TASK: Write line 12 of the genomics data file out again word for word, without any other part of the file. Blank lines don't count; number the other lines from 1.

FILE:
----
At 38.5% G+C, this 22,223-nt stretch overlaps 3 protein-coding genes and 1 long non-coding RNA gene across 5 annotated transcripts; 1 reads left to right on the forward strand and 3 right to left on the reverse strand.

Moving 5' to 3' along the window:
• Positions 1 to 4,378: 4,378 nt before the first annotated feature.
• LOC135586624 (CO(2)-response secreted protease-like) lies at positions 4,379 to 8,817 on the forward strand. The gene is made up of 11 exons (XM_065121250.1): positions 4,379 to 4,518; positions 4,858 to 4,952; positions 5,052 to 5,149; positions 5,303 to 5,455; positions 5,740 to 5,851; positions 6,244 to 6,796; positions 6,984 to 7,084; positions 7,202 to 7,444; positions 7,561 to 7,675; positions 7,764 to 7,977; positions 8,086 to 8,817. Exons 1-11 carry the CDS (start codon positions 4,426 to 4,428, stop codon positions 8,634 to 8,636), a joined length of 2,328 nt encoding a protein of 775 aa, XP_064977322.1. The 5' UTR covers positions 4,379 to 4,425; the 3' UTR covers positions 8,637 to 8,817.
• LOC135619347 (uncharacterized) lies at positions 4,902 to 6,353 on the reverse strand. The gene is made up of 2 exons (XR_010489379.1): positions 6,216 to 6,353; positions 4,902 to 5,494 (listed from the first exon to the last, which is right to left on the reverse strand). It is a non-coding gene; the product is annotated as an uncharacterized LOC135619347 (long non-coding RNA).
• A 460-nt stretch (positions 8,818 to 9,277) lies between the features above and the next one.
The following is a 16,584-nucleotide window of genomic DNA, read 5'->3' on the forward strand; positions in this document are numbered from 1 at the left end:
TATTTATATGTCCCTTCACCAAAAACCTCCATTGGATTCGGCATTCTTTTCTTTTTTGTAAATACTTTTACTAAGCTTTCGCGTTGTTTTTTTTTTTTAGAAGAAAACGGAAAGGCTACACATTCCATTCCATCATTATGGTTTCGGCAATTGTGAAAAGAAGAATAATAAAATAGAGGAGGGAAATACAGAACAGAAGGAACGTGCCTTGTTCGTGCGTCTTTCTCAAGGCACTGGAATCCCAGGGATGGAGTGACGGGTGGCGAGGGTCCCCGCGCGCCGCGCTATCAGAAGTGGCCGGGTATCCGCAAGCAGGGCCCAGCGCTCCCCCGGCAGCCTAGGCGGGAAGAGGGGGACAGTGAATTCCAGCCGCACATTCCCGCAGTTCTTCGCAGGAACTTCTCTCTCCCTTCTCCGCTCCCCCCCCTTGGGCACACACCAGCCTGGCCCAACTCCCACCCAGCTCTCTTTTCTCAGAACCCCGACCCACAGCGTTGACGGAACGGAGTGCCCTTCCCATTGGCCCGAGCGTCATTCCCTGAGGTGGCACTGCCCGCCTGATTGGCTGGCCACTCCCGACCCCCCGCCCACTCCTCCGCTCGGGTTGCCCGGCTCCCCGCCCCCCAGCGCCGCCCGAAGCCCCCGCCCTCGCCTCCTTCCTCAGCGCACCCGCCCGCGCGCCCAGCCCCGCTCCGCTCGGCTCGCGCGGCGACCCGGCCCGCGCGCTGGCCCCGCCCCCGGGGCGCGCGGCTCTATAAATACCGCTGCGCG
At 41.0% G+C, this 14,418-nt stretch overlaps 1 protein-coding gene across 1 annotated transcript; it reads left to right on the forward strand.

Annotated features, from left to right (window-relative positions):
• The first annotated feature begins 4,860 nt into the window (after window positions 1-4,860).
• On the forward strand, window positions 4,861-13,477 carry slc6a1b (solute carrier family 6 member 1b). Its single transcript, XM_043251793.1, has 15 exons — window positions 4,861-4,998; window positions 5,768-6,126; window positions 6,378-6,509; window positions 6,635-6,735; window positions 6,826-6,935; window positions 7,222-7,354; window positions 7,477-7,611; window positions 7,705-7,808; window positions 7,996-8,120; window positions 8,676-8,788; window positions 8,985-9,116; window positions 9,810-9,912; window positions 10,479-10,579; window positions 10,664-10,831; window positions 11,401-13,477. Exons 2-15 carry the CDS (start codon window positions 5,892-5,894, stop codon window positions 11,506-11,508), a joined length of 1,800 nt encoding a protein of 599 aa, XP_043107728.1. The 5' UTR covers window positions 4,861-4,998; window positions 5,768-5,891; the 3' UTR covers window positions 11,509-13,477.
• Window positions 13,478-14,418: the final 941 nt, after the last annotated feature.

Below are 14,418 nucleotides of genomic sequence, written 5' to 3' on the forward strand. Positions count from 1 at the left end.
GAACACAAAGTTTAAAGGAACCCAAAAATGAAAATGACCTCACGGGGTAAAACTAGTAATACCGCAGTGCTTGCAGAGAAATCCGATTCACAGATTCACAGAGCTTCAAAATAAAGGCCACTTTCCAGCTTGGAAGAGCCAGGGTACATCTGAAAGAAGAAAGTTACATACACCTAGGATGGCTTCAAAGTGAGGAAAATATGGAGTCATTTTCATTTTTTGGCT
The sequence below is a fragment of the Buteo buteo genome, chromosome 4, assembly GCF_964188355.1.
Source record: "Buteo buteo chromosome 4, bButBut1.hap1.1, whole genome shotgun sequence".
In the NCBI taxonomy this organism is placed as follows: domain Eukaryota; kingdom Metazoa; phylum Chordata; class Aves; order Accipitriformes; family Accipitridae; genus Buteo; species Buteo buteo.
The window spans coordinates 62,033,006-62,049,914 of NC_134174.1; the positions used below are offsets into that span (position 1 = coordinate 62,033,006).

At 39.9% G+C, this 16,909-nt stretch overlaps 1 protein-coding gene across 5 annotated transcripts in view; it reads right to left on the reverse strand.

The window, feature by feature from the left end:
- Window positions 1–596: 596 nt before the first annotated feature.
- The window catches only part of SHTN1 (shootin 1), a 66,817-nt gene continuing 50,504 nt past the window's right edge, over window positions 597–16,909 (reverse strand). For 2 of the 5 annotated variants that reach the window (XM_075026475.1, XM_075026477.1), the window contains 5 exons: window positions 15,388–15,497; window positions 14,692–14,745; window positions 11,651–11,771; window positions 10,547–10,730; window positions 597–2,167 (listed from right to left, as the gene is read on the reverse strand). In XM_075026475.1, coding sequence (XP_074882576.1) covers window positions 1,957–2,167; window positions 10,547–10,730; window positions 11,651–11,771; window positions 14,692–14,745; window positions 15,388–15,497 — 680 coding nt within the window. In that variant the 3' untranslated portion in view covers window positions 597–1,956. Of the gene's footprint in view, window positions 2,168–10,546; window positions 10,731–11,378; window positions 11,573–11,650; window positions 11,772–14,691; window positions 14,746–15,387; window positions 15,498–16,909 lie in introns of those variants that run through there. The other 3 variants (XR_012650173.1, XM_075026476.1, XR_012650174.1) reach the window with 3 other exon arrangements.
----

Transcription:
• On the forward strand, window positions 4,861-13,477 carry slc6a1b (solute carrier family 6 member 1b). Its single transcript, XM_043251793.1, has 15 exons — window positions 4,861-4,998; window positions 5,768-6,126; window positions 6,378-6,509; window positions 6,635-6,735; window positions 6,826-6,935; window positions 7,222-7,354; window positions 7,477-7,611; window positions 7,705-7,808; window positions 7,996-8,120; window positions 8,676-8,788; window positions 8,985-9,116; window positions 9,810-9,912; window positions 10,479-10,579; window positions 10,664-10,831; window positions 11,401-13,477. Exons 2-15 carry the CDS (start codon window positions 5,892-5,894, stop codon window positions 11,506-11,508), a joined length of 1,800 nt encoding a protein of 599 aa, XP_043107728.1. The 5' UTR covers window positions 4,861-4,998; window positions 5,768-5,891; the 3' UTR covers window positions 11,509-13,477.